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Fixed reproducible tangible wealth in the United States, revised estimates.

THIS ARTICLE presents revised estimates of fixed reproducible tangible wealth in the United States for 1925-90. These estimates, which over the stock of privately owned and government-owned durable equipment and structures and of durable goods owned by consumers, are shown in table 1-20. Estimates of fixed private capital for 1947-90 are shown in tables 1-4; fixed nonresidential private capital for 1925-90, in tables 5-8; residential capital for 1925-90, in tables 9-12; government-owned fixed capital for 1925-90, in tables 13-16; and durable goods owned by consumers for 1925-90, in tables 17-20. Summary estimates fixed reporducible tangible wealth for 1925-90 are presented beginning on page 136 of this issue; for information about the availability of more detailed estimates, see the box below.

The revisions in the fixed reproducible tangible wealth estimates largely stem from the recent comprehensive revision of the national income and product accounts (NIPA's). In the comprehensive revision, three changes that were incorporated into the NIPA estimates of gross private domestic investment, government purchases of structures and equipment, and personal consumption expenditures for durable goods led to substantial revisions in the wealth estimates. (1) First, the introduction of a new procedure for estimating construction resulted in substantial upward revisions, beginning in 1970, of the estimates of private purchases and State and local government pruchases of nonresidential structures. Second, the base period used to calculate the constant-dollar estimates was shifted from 1982 to 1987. Third, monetary interest paid by utility companies on own-account construction projects is now included in the investment estimates for the telephone and telegraph communications industry and for the electric and gas services industries.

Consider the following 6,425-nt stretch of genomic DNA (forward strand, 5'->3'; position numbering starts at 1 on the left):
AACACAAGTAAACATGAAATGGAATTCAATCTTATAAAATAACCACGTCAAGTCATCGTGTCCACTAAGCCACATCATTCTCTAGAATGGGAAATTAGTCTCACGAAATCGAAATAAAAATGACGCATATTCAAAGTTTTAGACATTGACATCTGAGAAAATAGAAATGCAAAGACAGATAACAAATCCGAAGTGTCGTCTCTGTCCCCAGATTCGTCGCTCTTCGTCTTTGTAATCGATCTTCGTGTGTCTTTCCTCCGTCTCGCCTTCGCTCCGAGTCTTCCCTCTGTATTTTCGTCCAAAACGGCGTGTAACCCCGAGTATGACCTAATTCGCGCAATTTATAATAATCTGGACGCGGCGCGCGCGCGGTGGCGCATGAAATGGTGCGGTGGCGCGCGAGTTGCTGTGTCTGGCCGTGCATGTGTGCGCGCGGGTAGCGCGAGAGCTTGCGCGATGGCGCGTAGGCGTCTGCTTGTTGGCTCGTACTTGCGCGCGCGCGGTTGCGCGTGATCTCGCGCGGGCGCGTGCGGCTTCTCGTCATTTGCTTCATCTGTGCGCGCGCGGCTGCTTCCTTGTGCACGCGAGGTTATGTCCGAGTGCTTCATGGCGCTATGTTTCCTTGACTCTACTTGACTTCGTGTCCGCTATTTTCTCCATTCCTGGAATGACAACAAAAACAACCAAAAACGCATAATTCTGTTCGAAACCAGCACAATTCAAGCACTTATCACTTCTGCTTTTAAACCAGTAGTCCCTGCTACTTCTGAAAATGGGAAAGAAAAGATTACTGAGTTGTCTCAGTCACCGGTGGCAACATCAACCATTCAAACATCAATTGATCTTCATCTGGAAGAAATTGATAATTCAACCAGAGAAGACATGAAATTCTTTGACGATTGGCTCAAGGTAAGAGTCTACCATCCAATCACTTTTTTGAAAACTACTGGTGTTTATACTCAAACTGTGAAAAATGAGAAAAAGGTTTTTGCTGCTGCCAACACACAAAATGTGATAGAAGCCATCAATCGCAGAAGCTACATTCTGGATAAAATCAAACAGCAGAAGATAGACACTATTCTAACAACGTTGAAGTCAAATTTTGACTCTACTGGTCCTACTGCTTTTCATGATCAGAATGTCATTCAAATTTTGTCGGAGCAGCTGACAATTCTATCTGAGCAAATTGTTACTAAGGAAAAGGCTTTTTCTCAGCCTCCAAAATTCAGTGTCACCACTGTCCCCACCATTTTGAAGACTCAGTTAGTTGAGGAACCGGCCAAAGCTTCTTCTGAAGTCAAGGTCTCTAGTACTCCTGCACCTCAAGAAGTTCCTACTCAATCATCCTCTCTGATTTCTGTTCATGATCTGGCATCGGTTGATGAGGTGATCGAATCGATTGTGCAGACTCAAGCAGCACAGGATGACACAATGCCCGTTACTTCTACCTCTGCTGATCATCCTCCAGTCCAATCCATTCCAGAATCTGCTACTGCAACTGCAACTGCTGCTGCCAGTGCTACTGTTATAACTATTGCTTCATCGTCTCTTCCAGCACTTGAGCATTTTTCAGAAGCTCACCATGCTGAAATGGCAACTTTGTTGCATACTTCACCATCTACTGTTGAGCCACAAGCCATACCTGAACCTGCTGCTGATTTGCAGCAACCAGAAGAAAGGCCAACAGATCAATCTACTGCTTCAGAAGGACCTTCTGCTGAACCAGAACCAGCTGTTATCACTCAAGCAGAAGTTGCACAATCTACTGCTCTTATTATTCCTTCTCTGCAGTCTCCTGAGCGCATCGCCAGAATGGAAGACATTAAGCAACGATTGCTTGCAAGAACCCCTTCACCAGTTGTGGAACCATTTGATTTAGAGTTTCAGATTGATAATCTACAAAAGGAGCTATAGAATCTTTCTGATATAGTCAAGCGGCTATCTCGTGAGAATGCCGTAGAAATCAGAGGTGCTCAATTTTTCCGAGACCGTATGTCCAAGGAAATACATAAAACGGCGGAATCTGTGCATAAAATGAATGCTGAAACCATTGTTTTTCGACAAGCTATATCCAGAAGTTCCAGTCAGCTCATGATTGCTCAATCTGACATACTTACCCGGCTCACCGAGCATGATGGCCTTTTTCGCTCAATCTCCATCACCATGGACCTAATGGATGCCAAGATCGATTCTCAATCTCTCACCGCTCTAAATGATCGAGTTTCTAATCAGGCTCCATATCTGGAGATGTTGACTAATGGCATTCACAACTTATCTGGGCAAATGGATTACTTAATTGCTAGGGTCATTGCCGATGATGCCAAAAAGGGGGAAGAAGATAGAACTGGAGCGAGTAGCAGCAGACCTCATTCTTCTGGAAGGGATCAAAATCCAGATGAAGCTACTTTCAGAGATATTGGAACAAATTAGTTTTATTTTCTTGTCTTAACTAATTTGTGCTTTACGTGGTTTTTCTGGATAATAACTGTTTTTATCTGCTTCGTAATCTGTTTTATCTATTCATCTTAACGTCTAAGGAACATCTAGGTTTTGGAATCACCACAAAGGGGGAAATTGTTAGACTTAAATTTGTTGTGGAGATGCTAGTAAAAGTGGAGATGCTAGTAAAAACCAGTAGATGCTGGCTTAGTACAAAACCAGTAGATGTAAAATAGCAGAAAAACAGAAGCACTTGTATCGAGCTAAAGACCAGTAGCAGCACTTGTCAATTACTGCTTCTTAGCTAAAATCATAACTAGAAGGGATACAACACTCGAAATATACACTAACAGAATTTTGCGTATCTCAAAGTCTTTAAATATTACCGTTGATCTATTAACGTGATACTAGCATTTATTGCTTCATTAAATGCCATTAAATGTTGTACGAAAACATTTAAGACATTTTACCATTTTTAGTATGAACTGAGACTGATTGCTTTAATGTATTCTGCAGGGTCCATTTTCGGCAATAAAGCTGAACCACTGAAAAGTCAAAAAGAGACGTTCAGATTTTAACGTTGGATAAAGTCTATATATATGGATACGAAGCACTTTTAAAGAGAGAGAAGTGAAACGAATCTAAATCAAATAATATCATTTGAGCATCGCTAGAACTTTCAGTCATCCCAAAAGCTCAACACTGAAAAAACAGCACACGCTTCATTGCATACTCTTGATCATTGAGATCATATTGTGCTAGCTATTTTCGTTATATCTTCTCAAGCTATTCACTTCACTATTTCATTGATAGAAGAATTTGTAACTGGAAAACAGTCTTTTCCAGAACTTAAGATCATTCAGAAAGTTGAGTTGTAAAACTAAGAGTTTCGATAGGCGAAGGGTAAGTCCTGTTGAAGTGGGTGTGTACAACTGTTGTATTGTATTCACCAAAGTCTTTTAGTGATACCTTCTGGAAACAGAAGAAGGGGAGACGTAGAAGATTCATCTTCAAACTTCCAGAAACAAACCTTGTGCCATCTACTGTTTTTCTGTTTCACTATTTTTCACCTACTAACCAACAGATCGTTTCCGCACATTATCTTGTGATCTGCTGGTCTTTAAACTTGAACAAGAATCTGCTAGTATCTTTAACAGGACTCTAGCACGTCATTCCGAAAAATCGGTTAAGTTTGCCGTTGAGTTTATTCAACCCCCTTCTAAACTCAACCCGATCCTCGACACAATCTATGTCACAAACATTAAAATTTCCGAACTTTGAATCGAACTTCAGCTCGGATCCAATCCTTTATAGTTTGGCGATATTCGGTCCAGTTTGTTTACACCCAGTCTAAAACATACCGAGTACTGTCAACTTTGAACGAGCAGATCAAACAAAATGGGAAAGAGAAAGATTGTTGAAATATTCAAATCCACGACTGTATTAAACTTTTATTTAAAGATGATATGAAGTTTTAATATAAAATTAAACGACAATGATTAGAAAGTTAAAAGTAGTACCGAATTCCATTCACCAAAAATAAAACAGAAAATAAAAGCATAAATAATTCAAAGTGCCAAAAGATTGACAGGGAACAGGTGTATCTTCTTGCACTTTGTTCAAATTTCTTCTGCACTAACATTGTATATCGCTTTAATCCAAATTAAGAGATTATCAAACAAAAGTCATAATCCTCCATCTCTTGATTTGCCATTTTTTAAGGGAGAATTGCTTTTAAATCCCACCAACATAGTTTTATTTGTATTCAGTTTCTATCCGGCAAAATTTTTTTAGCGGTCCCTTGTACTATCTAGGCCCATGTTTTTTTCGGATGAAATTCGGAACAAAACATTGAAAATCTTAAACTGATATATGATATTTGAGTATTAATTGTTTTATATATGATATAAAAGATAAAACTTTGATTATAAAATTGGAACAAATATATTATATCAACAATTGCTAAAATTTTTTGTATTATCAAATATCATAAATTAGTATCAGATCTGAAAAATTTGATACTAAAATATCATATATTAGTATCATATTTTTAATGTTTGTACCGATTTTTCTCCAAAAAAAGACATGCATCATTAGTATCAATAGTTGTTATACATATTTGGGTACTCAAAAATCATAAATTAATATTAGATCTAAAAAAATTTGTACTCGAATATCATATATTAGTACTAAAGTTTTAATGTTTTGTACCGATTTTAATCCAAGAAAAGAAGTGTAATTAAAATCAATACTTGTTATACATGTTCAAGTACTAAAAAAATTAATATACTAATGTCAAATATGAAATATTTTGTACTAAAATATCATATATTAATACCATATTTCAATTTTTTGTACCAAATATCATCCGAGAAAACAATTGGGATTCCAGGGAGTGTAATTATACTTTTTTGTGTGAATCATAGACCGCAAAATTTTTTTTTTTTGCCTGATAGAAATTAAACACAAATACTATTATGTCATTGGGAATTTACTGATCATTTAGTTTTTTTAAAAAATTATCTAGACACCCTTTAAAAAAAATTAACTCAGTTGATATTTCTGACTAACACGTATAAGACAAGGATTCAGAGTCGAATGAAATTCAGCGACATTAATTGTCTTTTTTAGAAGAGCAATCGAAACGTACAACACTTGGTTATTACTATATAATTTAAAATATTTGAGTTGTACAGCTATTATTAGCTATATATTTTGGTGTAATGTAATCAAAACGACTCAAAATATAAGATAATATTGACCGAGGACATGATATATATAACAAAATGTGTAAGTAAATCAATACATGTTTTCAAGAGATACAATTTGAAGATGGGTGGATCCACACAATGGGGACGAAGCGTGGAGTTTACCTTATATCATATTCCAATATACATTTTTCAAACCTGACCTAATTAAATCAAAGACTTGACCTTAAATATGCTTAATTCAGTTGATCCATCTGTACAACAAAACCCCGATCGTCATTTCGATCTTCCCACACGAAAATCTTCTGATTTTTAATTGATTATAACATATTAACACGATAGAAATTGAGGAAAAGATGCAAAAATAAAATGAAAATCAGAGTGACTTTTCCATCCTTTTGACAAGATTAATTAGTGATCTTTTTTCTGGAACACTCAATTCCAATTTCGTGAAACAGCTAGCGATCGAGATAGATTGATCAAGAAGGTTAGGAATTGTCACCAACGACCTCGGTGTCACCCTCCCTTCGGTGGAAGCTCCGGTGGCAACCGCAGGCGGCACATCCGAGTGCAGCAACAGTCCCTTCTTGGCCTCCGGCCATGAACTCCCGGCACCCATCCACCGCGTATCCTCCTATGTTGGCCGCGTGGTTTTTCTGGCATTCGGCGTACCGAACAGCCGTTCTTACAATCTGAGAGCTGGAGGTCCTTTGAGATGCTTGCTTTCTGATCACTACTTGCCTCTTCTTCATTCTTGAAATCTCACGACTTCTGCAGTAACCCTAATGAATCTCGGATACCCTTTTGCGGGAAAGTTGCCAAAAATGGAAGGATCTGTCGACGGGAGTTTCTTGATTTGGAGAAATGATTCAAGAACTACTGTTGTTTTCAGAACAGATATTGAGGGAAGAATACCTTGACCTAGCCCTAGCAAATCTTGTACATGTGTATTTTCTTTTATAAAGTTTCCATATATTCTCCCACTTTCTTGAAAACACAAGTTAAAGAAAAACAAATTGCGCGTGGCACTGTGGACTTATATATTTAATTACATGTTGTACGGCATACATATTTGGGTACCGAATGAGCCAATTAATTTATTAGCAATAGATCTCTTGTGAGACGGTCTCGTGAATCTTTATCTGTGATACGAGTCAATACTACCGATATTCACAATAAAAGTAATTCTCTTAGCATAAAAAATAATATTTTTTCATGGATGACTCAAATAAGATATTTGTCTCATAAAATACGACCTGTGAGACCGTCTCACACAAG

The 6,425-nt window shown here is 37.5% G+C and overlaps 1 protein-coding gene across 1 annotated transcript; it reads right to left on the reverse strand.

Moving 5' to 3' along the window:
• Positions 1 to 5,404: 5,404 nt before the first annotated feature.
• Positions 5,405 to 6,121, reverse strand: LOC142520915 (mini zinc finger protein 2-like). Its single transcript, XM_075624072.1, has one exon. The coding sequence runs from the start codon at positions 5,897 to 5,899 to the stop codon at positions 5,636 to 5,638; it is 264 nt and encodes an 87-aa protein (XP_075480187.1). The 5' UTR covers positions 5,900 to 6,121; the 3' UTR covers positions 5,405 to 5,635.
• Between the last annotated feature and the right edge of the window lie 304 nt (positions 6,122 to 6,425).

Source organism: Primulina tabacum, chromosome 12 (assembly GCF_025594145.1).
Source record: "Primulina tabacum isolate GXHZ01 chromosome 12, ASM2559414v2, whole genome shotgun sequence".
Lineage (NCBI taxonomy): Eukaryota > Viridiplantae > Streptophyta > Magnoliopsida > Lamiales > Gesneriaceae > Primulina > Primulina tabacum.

In addition, as part of the comprehensive NIPA revision, the industry distributions of gross domestic product, national income, and their components were shifted, beginning with the

[TABULAR DATA OMITTED]

estimates for 1987, from the 1972 Standard Industrial Classification (SIC) to the 1987 SIC. (2) The industrial classification of the investment series used to derive the wealth estimates in tables 1-4 is now based on the 1987 SIC for all years; previously published estimates were based on the 1972 SIC. This shift results in substantial upward revisions in the following industries: Instruments and related products; rubber and miscellaneous plastics products; radio and television communications; depository institutions; motion pictures; and other services. It also results in substantial downward revisions in the following industries: Stone, clay, and glass products; electronic and other electric equipment; telephone and telegraph communications; non-depository institutions; personal services; and business services. (3)

In addition to the incorporation of revised NIPA estimates and the shift to the 1987 SIC, three other changes affected the wealth estimates. First, revised service lives for several types of assets were used to derive the revised wealth estimates as well as the revised NIPA estimates of consumption of fixed capital. (Table A shows the revised and previously published service lives for these assets.) Second, the revised estimates of fixed private capital by industry incorporate new information on the industry distribution of investment. The new distribution is derived primarily from the 1987 Economic Censuses and the Census Bureau's plant and equipment expenditures series. Third, new BEA information on purchases of military durable goods provides a more accurate breakdown between purchases of complete equipment and purchases of other types of durable goods, such as parts; this information resulted in upward revisions in the expenditure estimates for military equipment from the mid-1940's to the mid-1970's and downward revisions thereafter.

Table 1 through 20 follow.

(1) The revised NIPA estimates are described in "The Comprehensive Revision of the U.S. National Income and Product Accounts: A Review of Revisions and Major Statistical Changes," SURVEY OF CURRENT BUSINESS 71 (December 1991): 24-42.

(2) See Robert P. Parker, "A Preview of the Comprehensive Revision of the National Income and Product Accounts: New and Redesigned Tables," SURVEY 71 (October 1991): 20-28.

(3) For a detailed presentation of the 1987 SIC revisions, see Standard Industrial Classification Manual, 1987, Executive Office of the President, Office of Management and Budget (Washington, DC: U.S. Government Printing Office 1988).
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Title Annotation:for the years 1925-90
Author:Musgrave, John C.
Publication:Survey of Current Business
Date:Jan 1, 1992
Words:669
Previous Article:The business situation.
Next Article:Personal income by region and state, third quarter 1991.
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